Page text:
Another big thing I think about sometimes is that I am attached at the hip to my computer at work, and often even at home (easy to do since our computer sits in the living room these days). I can’t help wondering, what kind of career would I have ended up with in a time before computers and the Internet? How would I have communicated with clients and coworkers without the benefit of e-mail? What? You mean actually pick up the phone and call someone? What a novel idea! I guess in some ways, e-mail is something of an anti-social medium. But in a work setting, it’s instant documentation. That has come in handy for me on more than one occasion.

While I’m on the subject of the Internet, how in the world did people get information about anything before Google? The world at your fingertips, 24 hours a day! And speaking of Google, have you ever tried to Google yourself? I did, and many of the hits were actually me. Except the one where a character in an erotic fiction story STOLE MY NAME!!! That’s definitely not me!

So those are just a few random musings about life in the Internet age. I’m sure I’ll visit this topic again.

My little swimmer

Okay, so he’s not a swimmer yet, but Noah started his swimming lessons tonight. But this is more accurately survival skills than swimming lessons. You’ve probably heard of it—it’s the type of program where they basically let the baby or toddler swallow a lot of water while they teach them how to get to the side of the pool and how to turn over and float on their backs. I know this type of teaching is controversial, but it’s practically a must in Florida where drowning is the leading cause of accidental death in kids under 4. And the kids that I’ve seen go through it have all turned out to be excellent swimmers. It was torture for me, though, because after he went under the first time, you could tell he wasn’t quite sure about it, then the next time he cried, then he started screaming for me “I want Mommy! I want Mommy!” How can I possibly do this to my baby??? I had to keep telling myself that they have a 100% success rate for teaching these skills, and it will be worth it when we start spending a lot of time at my parents’ new house with the pool.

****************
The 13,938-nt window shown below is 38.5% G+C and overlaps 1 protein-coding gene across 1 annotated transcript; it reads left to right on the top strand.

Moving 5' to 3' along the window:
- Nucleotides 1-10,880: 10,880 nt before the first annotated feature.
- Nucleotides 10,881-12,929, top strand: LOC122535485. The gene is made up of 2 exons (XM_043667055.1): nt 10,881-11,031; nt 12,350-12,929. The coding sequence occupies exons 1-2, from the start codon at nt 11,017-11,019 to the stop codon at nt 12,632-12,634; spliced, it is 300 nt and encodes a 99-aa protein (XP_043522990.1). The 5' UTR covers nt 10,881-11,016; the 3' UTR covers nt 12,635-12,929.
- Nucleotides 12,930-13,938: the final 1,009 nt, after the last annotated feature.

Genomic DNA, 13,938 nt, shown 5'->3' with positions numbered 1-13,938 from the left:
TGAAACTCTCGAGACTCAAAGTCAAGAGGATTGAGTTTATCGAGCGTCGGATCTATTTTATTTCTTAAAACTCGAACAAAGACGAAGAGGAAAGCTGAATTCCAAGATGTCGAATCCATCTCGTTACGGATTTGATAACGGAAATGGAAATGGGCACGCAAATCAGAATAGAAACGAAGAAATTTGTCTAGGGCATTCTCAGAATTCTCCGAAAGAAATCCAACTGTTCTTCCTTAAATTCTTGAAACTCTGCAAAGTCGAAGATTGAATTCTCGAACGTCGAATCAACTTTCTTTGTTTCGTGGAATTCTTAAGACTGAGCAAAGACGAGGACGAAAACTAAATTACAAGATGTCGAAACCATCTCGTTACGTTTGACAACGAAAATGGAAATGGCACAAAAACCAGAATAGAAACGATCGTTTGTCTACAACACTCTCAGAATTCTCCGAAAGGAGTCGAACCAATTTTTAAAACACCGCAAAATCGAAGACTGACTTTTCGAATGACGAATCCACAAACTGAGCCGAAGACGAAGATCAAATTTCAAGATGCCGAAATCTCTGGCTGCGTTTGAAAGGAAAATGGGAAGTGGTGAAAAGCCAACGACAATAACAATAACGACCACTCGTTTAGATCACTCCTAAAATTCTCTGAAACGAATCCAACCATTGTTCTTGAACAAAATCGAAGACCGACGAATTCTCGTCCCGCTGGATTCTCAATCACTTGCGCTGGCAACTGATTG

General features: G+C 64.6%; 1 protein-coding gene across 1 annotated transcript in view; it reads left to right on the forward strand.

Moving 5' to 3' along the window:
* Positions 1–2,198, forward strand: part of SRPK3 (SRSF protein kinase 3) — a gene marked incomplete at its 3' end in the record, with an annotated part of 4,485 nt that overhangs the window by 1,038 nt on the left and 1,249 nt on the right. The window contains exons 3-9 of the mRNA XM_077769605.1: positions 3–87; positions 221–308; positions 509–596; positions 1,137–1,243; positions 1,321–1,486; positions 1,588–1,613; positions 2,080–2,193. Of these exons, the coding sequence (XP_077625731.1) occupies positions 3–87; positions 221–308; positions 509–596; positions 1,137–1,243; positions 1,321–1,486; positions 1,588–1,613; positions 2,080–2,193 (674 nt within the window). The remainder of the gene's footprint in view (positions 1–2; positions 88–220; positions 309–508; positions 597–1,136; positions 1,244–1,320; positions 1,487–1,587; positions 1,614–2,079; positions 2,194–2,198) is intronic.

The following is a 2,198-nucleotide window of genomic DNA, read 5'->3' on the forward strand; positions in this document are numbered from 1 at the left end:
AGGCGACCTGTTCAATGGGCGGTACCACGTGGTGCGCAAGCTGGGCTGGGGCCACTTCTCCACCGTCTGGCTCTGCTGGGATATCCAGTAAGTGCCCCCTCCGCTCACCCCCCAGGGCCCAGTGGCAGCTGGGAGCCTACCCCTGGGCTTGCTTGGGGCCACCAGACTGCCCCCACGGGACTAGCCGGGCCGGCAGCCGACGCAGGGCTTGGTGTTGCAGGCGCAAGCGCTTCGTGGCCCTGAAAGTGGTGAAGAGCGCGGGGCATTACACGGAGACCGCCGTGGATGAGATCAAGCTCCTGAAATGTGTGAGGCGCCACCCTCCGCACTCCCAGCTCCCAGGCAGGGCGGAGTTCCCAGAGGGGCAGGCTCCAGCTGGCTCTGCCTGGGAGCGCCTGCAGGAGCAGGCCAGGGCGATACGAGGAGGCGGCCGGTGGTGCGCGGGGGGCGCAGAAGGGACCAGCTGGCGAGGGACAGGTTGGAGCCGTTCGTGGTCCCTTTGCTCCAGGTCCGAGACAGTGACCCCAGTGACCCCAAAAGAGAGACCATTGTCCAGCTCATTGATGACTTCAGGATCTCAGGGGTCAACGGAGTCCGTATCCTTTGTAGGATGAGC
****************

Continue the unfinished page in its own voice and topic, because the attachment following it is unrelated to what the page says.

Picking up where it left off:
But it turns out that my little stinker was just teasing me. As soon as he got out of the water, my polite little man even managed to say thank you to the teacher through his tears, and agreed that he wanted to come back for more of this torture tomorrow! When we came home he was telling Daddy all about how he went swimming in the water. You’d never know this was the same child whose cries and looks of pure desperation were breaking my heart 30 minutes earlier.

We’ll be doing this 5 nights a week for the next 6 weeks (or longer, if we get rain cancellations, which is a given). What fun. I hope I can survive it.